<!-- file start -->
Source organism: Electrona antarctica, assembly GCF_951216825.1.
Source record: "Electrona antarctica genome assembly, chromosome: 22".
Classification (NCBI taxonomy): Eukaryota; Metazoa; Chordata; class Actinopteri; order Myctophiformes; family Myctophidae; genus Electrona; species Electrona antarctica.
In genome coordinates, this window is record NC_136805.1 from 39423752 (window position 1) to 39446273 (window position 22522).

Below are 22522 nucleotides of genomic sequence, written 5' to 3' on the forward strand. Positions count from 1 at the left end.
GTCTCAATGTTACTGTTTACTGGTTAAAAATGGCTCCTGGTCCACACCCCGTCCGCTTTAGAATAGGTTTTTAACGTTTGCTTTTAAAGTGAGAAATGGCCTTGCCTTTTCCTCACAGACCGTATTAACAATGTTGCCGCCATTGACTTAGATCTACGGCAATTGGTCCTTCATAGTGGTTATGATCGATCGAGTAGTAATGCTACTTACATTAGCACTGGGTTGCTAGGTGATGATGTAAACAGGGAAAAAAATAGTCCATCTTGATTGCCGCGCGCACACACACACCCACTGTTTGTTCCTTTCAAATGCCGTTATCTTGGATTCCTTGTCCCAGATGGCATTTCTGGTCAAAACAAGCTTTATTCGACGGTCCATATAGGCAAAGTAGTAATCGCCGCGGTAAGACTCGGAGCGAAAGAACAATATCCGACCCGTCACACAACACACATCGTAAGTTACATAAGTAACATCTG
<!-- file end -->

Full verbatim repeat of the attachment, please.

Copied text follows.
Source organism: Electrona antarctica, assembly GCF_951216825.1.
Source record: "Electrona antarctica genome assembly, chromosome: 22".
Classification (NCBI taxonomy): Eukaryota; Metazoa; Chordata; class Actinopteri; order Myctophiformes; family Myctophidae; genus Electrona; species Electrona antarctica.
In genome coordinates, this window is record NC_136805.1 from 39423752 (window position 1) to 39446273 (window position 22522).

Below are 22522 nucleotides of genomic sequence, written 5' to 3' on the forward strand. Positions count from 1 at the left end.
GTCTCAATGTTACTGTTTACTGGTTAAAAATGGCTCCTGGTCCACACCCCGTCCGCTTTAGAATAGGTTTTTAACGTTTGCTTTTAAAGTGAGAAATGGCCTTGCCTTTTCCTCACAGACCGTATTAACAATGTTGCCGCCATTGACTTAGATCTACGGCAATTGGTCCTTCATAGTGGTTATGATCGATCGAGTAGTAATGCTACTTACATTAGCACTGGGTTGCTAGGTGATGATGTAAACAGGGAAAAAAATAGTCCATCTTGATTGCCGCGCGCACACACACACCCACTGTTTGTTCCTTTCAAATGCCGTTATCTTGGATTCCTTGTCCCAGATGGCATTTCTGGTCAAAACAAGCTTTATTCGACGGTCCATATAGGCAAAGTAGTAATCGCCGCGGTAAGACTCGGAGCGAAAGAACAATATCCGACCCGTCACACAACACACATCGTAAGTTACATAAGTAACATCTG